The Terror: Infamy S02E06 Review: Taizo – This little twist explains a lot…

A trope I can’t stand in movies or TV is when evil happens because…reasons. By that I mean, the demon or ghost or whatever is creating chaos for chaos’s sake. It is the supernatural equivalent of the explanation in The Strangers (“Because you were home”), except it’s not scary to me–it’s annoying. Following that, I’m pleased to report that Yuko has a reason. You might not like it and you might not support it, but it’s there.

She didn’t just hit these people by chance. It turns out she knew them. Yuko was what they used to call a picture bride, which refers to a kind of amalgamation of matchmaking and arranged marriages (with a splash of mail-order). The end result was the facilitation of marriages between women in Asian countries and men who had immigrated from those countries to the American west coast and the territory of Hawaii.

So that’s how Yuko ended up in California in 1920. Unfortunately for her, she was paired with Hideo. Less fortunate still, she is already pregnant when she arrives. Hideo rejects her and she ends up living with her baby on the street. It’s a hard life, though, so she gives her baby up. It may be the best thing for her little one, but it doesn’t make anything better for her, and the grief of separation drives her to jump off the Badger Avenue Bridge. (That’s the bridge to Terminal Island, btw.)

When she wakes, she’s in a house presumably owned by Chiyo (Natsuki Kunimoto), a woman she’d talked to just before her fall. What follows is another classic horror trope, in that Yuko slowly starts to realize that all is not well in this perfect house. In fact, it’s a real Hotel California, as in you can check out any time you like, but you can never leave. Despite the beautiful trappings, this may be hell, specifically a hell for Yuko’s bloodline. Chiyo is her relative and is also haunted by the loss of a child.

By the time Yuko fights her way out, it’s 1941. She tunnels out of the ground, looking like death, looking like we saw her last week. After which, I guess she left Chester alone? Because he’s here, back in the camp on medical leave after the wreck. And poor Chester, he has a lot to take in. There’s the fact that Luz is gone, Luz’s letter that his mom decided not to send while he was overseas, and most hilariously to me, Fumi Yoshida. It’s not really haha funny, but her open rudeness makes me laugh. Chester’s come all the way from the Solomon Islands and Fumi just WILL NOT STOP telling him what a, well, terror he is.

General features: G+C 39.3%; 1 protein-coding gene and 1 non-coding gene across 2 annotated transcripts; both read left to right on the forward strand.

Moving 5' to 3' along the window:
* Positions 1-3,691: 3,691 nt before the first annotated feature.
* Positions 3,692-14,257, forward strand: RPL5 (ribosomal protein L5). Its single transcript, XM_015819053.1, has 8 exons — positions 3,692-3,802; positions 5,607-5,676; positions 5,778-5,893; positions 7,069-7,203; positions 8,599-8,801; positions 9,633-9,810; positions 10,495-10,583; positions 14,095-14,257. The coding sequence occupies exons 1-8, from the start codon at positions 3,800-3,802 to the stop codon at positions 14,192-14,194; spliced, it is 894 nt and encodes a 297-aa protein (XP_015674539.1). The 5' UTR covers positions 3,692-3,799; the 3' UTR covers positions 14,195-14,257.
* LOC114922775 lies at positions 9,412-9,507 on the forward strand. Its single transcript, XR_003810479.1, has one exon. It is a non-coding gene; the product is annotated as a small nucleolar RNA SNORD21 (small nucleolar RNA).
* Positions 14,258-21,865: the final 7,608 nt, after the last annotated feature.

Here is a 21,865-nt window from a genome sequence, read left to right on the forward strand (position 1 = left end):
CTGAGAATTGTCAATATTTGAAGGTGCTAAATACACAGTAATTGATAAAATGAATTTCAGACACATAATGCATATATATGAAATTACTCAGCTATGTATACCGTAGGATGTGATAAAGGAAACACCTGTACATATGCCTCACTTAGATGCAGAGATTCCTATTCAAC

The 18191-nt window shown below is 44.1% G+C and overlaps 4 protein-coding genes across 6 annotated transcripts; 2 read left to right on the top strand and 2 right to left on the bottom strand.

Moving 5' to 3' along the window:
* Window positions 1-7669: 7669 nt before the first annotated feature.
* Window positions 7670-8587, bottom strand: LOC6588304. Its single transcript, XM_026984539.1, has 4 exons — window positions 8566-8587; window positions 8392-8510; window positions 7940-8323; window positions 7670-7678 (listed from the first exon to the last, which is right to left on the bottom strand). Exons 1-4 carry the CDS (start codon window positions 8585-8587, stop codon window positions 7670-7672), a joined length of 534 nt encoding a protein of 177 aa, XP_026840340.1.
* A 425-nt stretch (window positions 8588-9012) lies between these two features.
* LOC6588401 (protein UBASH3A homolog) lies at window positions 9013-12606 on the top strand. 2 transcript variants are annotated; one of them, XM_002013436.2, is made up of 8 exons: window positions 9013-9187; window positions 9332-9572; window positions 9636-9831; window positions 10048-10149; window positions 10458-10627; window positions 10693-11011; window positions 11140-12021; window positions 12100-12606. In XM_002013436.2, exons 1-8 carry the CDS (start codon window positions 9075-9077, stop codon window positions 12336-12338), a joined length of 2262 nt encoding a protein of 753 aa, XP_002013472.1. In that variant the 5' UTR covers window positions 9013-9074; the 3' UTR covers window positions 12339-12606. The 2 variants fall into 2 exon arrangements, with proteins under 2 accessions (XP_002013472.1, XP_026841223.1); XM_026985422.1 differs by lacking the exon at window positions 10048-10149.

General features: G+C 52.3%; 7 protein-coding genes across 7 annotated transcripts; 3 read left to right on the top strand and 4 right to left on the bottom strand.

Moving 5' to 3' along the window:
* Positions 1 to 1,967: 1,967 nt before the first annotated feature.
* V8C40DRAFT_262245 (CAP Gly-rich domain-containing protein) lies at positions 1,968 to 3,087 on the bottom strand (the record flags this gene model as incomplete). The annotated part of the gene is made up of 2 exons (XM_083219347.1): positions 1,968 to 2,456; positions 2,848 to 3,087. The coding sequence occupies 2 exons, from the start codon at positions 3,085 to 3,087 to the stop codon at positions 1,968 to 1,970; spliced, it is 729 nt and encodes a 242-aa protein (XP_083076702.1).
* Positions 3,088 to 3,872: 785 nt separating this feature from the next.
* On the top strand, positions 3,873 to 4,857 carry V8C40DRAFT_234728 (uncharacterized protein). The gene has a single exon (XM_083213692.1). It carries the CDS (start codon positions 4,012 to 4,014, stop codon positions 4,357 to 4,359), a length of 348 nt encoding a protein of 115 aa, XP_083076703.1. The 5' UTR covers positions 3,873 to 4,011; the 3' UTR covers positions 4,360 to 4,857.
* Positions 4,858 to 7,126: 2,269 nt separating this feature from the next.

The thing is, though, after seeing Yuko after the crash, he believes it. He already has so much other evidence. The most tangible examples are the tiny little graves where he keeps vigil. That’s where Asako finds him, but sadly, she is filled with the spirit of Yuko, and tries to throttle him. Luckily, Chester is much stronger than his mom and fights her off.

After that, the spirit leaves and Asako’s story spills out. If she looked strange before when Yuko was mentioned, it’s because that was her sister. Asako came to the States to get Yuko’s baby, Taizo–now Chester–so she and Henry could raise him. And I know this is still more for him to take in, but Chester is inexplicably cruel to Henry. Like, why? When he told him, “[Asako]’s my blood. You are nothing,” I said aloud, “Jesus, Chester!” I don’t get it.

Anyway, Yuko is also back in the camp. She steals a baby and tries to take it back to the shadow realms, but it doesn’t work. I guess you have to be blood. Chester finds her body, though. After consulting with Mr. Yamato, it’s decided that her body must be destroyed to set free her spirit. So after painting it with kanji, while Yamato chants the nianfo, they burn it on a pyre.

Okay, time-out. First of all, everybody’s super chill about finding a decades-old body that looks like she just passed. Second of all, this is a huge blaze and no one else seems to notice. No one comes running, no alarms are raised, etc. It’s wild.

And it may have all been for nothing. Because when the fire’s burned down to ashes, we can still hear her voice calling for her son. Aw, but it always works on Supernatural.

8/10 – This little twist explains a lot about the faces Asako has been making every time Yuko is mentioned. As for the twist itself, some viewers find it controversial but I’m into it. Like I said, I hate when the scaries haunt people or torment people just because. Go rattle your chains somewhere else–I ain’t got time for it.* (This is also my reaction to cat-and-mouse thrillers. Like, let’s just fight now–I don’t have the patience for a chase.)

I liked the episode as a whole overall, but I thought the first half dragged. I liked getting to find out Yuko’s story, but we spent an awfully long time on it and it zapped the pacing.

*Fun fact: My office is reportedly haunted and I’m fine with it. Then again, my mom once lived in a house that’s been featured on When Ghosts Attack, and I was fine with that, too. “Ghosts? I guess!” I say.

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